Israeli police said Tuesday that crime in the country had fallen 50 percent since Sharon's stroke. "It's hard to explain, but since the prime minister became ill there seems to have been a change in people's behavior patterns, their way of thinking," police spokesman Mickey Rosenfeld said.
Since Sharon's stroke, acting Prime Minister Ehud Olmert has worked hard to portray an aura of stability. His first major test is resolving a dispute over whether to allow Palestinians to vote in the contested city of Jerusalem during Jan. 25 Palestinian parliamentary elections, an issue that threatened to derail the balloting.
Olmert's office said the Cabinet will vote during its weekly meeting Sunday on whether to let Arab residents of Jerusalem cast absentee ballots in post offices — a compromise used in previous elections — provided no candidates from the militant Hamas group were on the ballot.
Israel refuses to allow regular elections in Jerusalem, which both sides claim as their capital, out of fears it would weaken its claim to the city.
Sharon's departure from the political scene has not effected the popularity of his new party, reports Berger.
His centrist Kadima party is still expected to win the March 28 elections by a landslide, according to two new polls. With acting Prime Minister Ehud Olmert as its leader, Kadima would win 44 seats in the 120 member parliament. The hawkish Likud party led by former Prime Minister Benjamin Netanyahu would win just 14 seats.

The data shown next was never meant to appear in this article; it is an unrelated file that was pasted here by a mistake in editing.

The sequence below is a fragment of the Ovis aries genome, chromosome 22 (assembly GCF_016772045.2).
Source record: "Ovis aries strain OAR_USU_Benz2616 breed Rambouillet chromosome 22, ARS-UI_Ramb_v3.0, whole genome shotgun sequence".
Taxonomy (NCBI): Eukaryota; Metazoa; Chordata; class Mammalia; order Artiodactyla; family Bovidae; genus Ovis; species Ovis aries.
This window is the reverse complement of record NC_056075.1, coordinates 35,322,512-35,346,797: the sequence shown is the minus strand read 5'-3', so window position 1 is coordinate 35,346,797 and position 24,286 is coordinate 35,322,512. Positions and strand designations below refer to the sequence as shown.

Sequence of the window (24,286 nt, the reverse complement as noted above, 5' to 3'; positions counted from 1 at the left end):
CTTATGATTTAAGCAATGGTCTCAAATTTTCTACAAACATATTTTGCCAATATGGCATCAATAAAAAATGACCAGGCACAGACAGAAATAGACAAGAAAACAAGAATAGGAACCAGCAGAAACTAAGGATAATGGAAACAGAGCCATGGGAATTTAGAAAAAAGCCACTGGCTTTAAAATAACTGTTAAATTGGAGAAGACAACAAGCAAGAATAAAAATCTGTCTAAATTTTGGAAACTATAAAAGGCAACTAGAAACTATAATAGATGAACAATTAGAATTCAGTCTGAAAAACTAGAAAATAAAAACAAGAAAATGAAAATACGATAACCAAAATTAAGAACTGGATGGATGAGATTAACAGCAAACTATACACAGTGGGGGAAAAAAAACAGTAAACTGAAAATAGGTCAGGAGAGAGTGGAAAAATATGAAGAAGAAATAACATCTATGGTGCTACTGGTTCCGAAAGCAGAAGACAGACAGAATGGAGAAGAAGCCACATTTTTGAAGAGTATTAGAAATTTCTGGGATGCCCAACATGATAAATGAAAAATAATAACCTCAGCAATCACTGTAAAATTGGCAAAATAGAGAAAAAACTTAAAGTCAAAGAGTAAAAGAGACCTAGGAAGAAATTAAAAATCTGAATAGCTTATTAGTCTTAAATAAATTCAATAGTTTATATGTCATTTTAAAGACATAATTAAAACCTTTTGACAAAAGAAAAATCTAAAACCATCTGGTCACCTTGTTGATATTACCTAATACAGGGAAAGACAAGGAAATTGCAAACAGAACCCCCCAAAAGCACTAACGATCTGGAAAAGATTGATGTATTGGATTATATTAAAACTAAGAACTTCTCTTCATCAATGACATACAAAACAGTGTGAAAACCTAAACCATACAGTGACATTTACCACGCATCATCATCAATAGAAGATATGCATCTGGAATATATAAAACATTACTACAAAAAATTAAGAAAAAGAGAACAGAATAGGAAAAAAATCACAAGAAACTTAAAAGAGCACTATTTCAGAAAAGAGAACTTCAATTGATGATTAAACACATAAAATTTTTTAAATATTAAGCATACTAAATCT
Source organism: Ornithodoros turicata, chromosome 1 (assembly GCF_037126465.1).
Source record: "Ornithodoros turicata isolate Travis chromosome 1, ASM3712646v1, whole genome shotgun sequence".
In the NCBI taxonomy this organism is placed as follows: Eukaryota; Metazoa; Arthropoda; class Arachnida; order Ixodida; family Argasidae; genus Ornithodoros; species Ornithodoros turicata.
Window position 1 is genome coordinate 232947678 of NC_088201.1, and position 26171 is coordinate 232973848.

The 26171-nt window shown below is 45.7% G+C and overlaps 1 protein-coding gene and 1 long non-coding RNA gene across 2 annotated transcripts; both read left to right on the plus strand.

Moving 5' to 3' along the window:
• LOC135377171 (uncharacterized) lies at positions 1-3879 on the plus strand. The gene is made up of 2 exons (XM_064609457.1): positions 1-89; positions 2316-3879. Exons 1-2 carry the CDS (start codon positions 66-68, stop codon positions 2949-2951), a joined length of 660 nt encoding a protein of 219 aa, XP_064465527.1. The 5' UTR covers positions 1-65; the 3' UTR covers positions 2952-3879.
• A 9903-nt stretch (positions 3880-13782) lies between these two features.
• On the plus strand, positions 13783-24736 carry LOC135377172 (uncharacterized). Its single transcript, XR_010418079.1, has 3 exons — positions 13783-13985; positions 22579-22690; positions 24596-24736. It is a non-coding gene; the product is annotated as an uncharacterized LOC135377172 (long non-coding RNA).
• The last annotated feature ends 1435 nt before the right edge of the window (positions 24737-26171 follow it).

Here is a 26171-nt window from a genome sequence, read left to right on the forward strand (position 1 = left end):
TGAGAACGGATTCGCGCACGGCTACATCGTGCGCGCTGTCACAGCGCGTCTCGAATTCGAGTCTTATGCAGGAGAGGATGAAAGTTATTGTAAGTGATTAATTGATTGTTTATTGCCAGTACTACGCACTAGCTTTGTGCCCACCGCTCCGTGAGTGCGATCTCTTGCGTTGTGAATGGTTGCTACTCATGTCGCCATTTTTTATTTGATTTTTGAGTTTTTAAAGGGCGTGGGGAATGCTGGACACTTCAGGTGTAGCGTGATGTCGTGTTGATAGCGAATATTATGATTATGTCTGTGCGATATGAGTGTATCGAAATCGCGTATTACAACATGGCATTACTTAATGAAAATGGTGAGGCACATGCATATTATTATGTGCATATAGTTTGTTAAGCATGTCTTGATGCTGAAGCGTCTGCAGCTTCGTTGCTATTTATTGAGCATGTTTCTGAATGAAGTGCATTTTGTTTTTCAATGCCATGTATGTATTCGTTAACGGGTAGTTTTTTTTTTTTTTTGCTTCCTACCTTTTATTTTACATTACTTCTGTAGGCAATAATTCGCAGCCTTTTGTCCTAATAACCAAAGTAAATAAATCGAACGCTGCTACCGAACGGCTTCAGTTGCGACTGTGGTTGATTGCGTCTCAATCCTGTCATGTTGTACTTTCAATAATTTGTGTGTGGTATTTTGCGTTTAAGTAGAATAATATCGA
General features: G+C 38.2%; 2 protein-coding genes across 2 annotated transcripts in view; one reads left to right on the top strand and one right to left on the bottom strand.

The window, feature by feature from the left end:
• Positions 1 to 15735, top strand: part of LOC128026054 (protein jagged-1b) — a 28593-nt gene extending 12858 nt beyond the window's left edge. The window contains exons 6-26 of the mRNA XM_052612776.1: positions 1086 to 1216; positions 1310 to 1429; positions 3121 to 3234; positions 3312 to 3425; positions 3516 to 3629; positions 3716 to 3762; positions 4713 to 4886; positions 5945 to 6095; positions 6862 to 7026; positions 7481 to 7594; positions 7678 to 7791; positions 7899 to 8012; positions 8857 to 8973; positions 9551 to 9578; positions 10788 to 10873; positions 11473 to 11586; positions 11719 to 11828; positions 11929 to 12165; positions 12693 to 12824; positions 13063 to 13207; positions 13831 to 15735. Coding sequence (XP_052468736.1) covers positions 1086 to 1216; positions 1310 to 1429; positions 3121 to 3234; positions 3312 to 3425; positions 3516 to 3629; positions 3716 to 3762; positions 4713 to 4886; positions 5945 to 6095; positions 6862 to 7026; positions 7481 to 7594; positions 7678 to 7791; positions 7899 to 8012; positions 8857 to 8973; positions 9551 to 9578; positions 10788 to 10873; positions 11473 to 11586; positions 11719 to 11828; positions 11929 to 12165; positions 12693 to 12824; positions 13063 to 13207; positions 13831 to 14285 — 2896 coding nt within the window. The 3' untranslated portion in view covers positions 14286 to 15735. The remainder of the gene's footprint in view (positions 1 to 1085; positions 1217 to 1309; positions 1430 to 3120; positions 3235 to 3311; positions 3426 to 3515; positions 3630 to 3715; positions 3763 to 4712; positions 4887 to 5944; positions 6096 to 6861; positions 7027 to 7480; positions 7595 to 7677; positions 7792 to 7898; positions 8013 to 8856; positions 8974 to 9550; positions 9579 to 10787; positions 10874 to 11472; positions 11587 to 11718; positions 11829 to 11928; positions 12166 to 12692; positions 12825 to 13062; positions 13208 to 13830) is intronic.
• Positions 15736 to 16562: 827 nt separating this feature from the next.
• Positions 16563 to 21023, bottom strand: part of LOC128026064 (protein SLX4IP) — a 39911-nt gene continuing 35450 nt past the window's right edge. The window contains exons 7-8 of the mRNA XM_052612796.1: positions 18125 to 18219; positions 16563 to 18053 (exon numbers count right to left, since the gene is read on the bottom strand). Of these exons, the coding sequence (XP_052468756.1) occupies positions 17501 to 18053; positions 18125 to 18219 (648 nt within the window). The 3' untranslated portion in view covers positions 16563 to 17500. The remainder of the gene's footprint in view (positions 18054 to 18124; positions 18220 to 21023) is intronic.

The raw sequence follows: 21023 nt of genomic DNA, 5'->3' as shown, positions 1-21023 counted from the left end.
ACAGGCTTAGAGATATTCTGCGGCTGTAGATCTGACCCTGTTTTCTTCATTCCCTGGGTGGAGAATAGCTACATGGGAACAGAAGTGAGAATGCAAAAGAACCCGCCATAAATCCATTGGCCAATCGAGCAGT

Sharon suffered an initial, minor stroke Dec. 18, which doctors said was caused when a blood clot escaped through a small hole in his heart. Doctors prescribed Sharon blood thinners ahead of a planned procedure to close the hole. Outside experts said the blood thinners could have worsened Sharon's brain hemorrhage.
Doctors discovered after Sharon's initial stroke that he suffered from cerebral amyloid angiopathy, a disease that can cause brain bleeding, particularly in the elderly, Mor-Yosef said Tuesday. The revelation raised questions about doctors' decision to prescribe blood thinners.
Birenboim defended the treatment in Wednesday's radio interview.
The blood thinners were prescribed based on a "consensus of experts," Birenboim said, saying the group carefully weighed the pros and cons of how to treat the prime minister after his first stroke.
"Everyone can be intelligent in hindsight ... but what if we had not given the prime minister the blood-thinning medication and he had suffered another clot? What would have been said then?" Birenboim asked.
"This is part of the art of medicine," he said. "We have to consider things from here and there and decrease the damage as much as possible."